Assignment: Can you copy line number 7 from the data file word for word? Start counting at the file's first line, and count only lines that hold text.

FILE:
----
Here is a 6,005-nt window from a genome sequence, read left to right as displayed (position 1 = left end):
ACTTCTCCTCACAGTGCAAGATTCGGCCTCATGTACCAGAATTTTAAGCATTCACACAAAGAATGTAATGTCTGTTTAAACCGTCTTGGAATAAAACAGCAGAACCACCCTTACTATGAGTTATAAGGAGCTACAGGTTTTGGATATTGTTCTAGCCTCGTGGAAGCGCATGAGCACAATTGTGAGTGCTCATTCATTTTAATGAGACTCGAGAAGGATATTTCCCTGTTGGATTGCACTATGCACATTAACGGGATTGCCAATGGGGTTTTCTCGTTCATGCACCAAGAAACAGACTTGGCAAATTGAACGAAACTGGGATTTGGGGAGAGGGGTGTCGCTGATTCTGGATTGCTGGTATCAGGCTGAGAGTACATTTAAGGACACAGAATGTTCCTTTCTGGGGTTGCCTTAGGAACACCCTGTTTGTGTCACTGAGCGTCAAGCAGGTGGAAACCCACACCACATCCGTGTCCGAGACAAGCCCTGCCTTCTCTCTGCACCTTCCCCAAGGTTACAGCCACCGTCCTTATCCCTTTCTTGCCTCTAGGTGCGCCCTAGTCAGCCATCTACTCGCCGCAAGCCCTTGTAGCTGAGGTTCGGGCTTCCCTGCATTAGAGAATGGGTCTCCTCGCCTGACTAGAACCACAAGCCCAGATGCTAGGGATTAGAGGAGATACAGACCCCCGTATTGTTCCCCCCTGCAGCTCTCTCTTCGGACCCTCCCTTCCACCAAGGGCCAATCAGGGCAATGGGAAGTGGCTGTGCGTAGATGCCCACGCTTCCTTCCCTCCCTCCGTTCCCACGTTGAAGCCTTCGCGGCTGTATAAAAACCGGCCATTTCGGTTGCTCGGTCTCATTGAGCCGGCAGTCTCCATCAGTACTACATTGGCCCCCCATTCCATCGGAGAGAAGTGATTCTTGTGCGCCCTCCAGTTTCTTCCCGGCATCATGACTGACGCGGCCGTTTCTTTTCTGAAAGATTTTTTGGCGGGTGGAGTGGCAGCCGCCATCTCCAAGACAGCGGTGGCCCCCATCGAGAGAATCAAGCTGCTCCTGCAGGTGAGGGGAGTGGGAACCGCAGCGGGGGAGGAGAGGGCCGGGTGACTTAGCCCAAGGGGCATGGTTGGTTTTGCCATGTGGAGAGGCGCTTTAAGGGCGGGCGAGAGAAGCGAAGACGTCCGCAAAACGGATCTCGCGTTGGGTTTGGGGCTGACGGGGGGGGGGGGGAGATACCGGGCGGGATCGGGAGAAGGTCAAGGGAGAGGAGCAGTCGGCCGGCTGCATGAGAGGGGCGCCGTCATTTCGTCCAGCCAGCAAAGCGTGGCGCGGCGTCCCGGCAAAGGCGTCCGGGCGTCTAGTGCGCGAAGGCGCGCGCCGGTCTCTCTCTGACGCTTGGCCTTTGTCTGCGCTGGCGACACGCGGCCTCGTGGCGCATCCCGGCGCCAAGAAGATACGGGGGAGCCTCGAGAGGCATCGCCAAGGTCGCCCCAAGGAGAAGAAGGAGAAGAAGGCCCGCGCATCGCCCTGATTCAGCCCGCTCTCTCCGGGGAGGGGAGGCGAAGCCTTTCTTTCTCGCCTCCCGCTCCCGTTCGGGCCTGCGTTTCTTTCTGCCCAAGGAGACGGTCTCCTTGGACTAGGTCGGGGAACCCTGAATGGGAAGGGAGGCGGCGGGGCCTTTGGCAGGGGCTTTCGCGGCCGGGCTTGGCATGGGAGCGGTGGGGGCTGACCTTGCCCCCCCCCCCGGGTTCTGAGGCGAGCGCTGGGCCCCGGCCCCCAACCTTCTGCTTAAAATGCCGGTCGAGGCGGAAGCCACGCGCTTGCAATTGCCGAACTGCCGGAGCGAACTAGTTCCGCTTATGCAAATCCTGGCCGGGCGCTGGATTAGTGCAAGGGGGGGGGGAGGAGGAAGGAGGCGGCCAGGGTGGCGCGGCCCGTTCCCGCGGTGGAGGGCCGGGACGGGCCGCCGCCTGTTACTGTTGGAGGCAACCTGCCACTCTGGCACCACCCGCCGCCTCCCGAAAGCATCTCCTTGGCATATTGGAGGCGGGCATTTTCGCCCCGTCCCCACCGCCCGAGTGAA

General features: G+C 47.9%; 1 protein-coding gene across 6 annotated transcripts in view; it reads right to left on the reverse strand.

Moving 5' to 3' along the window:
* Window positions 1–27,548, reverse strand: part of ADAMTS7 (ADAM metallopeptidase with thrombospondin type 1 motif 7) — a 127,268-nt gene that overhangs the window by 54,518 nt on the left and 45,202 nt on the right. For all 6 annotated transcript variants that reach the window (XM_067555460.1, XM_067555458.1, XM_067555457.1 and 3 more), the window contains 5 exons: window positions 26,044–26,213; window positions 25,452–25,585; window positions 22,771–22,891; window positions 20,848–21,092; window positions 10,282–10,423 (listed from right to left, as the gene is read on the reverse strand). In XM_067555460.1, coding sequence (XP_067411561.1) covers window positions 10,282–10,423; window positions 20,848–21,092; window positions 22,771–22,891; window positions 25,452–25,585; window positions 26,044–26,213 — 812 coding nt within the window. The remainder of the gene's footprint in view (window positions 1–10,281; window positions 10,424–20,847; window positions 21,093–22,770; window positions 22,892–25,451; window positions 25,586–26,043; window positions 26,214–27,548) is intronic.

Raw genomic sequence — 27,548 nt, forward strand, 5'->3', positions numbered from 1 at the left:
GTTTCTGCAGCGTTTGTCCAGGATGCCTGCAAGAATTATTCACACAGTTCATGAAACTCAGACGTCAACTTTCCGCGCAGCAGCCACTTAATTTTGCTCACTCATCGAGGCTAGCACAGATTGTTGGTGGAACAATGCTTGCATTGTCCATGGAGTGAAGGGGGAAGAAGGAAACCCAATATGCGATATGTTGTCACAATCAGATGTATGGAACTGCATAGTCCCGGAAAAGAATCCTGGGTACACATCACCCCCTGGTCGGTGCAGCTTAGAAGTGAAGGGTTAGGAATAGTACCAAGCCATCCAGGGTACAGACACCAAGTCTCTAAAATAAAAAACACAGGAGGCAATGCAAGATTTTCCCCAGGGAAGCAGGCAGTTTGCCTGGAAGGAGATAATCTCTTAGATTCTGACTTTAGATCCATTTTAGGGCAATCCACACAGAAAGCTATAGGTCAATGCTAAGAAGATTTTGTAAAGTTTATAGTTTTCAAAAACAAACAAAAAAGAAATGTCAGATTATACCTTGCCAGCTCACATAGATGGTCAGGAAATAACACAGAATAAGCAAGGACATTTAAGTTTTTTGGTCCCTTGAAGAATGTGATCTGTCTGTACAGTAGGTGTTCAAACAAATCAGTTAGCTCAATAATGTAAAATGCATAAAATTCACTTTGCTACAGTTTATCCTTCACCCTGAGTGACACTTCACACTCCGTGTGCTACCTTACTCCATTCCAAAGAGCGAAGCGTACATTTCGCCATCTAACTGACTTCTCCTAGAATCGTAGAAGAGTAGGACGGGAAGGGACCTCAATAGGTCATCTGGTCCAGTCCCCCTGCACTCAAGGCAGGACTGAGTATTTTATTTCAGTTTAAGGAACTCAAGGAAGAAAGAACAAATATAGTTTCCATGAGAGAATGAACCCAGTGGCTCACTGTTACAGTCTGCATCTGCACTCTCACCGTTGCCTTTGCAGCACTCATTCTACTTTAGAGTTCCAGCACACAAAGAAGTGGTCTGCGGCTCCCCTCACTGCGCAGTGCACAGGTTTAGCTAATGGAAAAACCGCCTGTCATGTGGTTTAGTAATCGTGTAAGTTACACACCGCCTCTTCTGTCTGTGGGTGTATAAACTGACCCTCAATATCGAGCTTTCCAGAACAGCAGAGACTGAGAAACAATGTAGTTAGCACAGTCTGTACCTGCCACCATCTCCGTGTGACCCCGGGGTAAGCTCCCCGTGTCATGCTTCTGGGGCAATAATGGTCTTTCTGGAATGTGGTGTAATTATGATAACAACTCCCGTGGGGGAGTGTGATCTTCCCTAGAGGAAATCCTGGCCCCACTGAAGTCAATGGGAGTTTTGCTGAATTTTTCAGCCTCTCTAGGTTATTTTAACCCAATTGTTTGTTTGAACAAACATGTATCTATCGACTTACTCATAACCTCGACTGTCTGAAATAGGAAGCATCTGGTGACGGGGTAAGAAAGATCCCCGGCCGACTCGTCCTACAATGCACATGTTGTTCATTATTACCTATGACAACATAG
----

GTTTCTGCAGCGTTTGTCCAGGATGCCTGCAAGAATTATTCACACAGTTCATGAAACTCAGACGTCAACTTTCCGCGCAGCAGCCACTTAATTTTGCTCACTCATCGAGGCTAGCACAGATTGTTGGTGGAACAATGCTTGCATTGTCCATGGAGTGAAGGGGGAAGAAGGAAACCCAATATGCGATATGTTGTCACAATCAGATGTATGGAACTGCATAGTCCCGGAAAAGAATCCTGGGTACACATCACCCCCTGGTCGGTGCAGCTTAGAAGTGAAGGGTTAGGAATAGTACCAAGCCATCCAGGGTACAGACACCAAGTCTCTAAAATAAAAAACACAGGAGGCAATGCAAGATTTTCCCCAGGGAAGCAGGCAGTTTGCCTGGAAGGAGATAATCTCTTAGATTCTGACTTTAGATCCATTTTAGGGCAATCCACACAGAAAGCTATAGGTCAATGCTAAGAAGATTTTGTAAAGTTTATAGTTTTCAAAAACAAACAAAAAAGAAATGTCAGATTATACCTTGCCAGCTCACATAGATGGTCAGGAAATAACACAGAATAAGCAAGGACATTTAAGTTTTTTGGTCCCTTGAAGAATGTGATCTGTCTGTACAGTAGGTGTTCAAACAAATCAGTTAGCTCAATAATGTAAAATGCATAAAATTCACTTTGCTACAGTTTATCCTTCACCCTGAGTGACACTTCACACTCCGTGTGCTACCTTACTCCATTCCAAAGAGCGAAGCGTACATTTCGCCATCTAACTGACTTCTCCTAGAATCGTAGAAGAGTAGGACGGGAAGGGACCTCAATAGGTCATCTGGTCCAGTCCCCCTGCACTCAAGGCAGGACTGAGTATTTTATTTCAGTTTAAGGAACTCAAGGAAGAAAGAACAAATATAGTTTCCATGAGAGAATGAACCCAGTGGCTCACTGTTACAGTCTGCATCTGCACTCTCACCGTTGCCTTTGCAGCACTCATTCTACTTTAGAGTTCCAGCACACAAAGAAGTGGTCTGCGGCTCCCCTCACTGCGCAGTGCACAGGTTTAGCTAATGGAAAAACCGCCTGTCATGTGGTTTAGTAATCGTGTAAGTTACACACCGCCTCTTCTGTCTGTGGGTGTATAAACTGACCCTCAATATCGAGCTTTCCAGAACAGCAGAGACTGAGAAACAATGTAGTTAGCACAGTCTGTACCTGCCACCATCTCCGTGTGACCCCGGGGTAAGCTCCCCGTGTCATGCTTCTGGGGCAATAATGGTCTTTCTGGAATGTGGTGTAATTATGATAACAACTCCCGTGGGGGAGTGTGATCTTCCCTAGAGGAAATCCTGGCCCCACTGAAGTCAATGGGAGTTTTGCTGAATTTTTCAGCCTCTCTAGGTTATTTTAACCCAATTGTTTGTTTGAACAAACATGTATCTATCGACTTACTCATAACCTCGACTGTCTGAAATAGGAAGCATCTGGTGACGGGGTAAGAAAGATCCCCGGCCGACTCGTCCTACAATGCACATGTTGTTCATTATTACCTATGACAACATAG